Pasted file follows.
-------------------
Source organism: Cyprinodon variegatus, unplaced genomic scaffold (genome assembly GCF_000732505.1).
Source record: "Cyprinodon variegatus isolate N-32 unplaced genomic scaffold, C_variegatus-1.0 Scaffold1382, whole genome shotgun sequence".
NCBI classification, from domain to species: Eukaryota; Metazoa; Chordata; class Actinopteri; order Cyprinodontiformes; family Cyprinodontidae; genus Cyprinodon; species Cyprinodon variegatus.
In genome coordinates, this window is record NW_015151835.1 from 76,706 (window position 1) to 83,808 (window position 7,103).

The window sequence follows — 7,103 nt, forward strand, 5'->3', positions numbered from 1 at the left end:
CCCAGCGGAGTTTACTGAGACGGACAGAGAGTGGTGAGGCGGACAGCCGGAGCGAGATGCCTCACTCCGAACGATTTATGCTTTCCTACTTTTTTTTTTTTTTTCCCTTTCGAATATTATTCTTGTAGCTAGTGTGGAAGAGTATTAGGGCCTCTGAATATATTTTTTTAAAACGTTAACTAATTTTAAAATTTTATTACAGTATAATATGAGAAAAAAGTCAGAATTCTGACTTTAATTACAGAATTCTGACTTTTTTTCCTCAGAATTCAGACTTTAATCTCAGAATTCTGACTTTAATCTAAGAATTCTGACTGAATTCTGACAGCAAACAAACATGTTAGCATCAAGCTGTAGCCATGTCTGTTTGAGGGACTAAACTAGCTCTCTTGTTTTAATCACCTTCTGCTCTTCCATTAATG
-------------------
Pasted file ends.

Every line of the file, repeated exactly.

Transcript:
Source organism: Cyprinodon variegatus, unplaced genomic scaffold (genome assembly GCF_000732505.1).
Source record: "Cyprinodon variegatus isolate N-32 unplaced genomic scaffold, C_variegatus-1.0 Scaffold1382, whole genome shotgun sequence".
NCBI classification, from domain to species: Eukaryota; Metazoa; Chordata; class Actinopteri; order Cyprinodontiformes; family Cyprinodontidae; genus Cyprinodon; species Cyprinodon variegatus.
In genome coordinates, this window is record NW_015151835.1 from 76,706 (window position 1) to 83,808 (window position 7,103).

The window sequence follows — 7,103 nt, forward strand, 5'->3', positions numbered from 1 at the left end:
CCCAGCGGAGTTTACTGAGACGGACAGAGAGTGGTGAGGCGGACAGCCGGAGCGAGATGCCTCACTCCGAACGATTTATGCTTTCCTACTTTTTTTTTTTTTTTCCCTTTCGAATATTATTCTTGTAGCTAGTGTGGAAGAGTATTAGGGCCTCTGAATATATTTTTTTAAAACGTTAACTAATTTTAAAATTTTATTACAGTATAATATGAGAAAAAAGTCAGAATTCTGACTTTAATTACAGAATTCTGACTTTTTTTCCTCAGAATTCAGACTTTAATCTCAGAATTCTGACTTTAATCTAAGAATTCTGACTGAATTCTGACAGCAAACAAACATGTTAGCATCAAGCTGTAGCCATGTCTGTTTGAGGGACTAAACTAGCTCTCTTGTTTTAATCACCTTCTGCTCTTCCATTAATG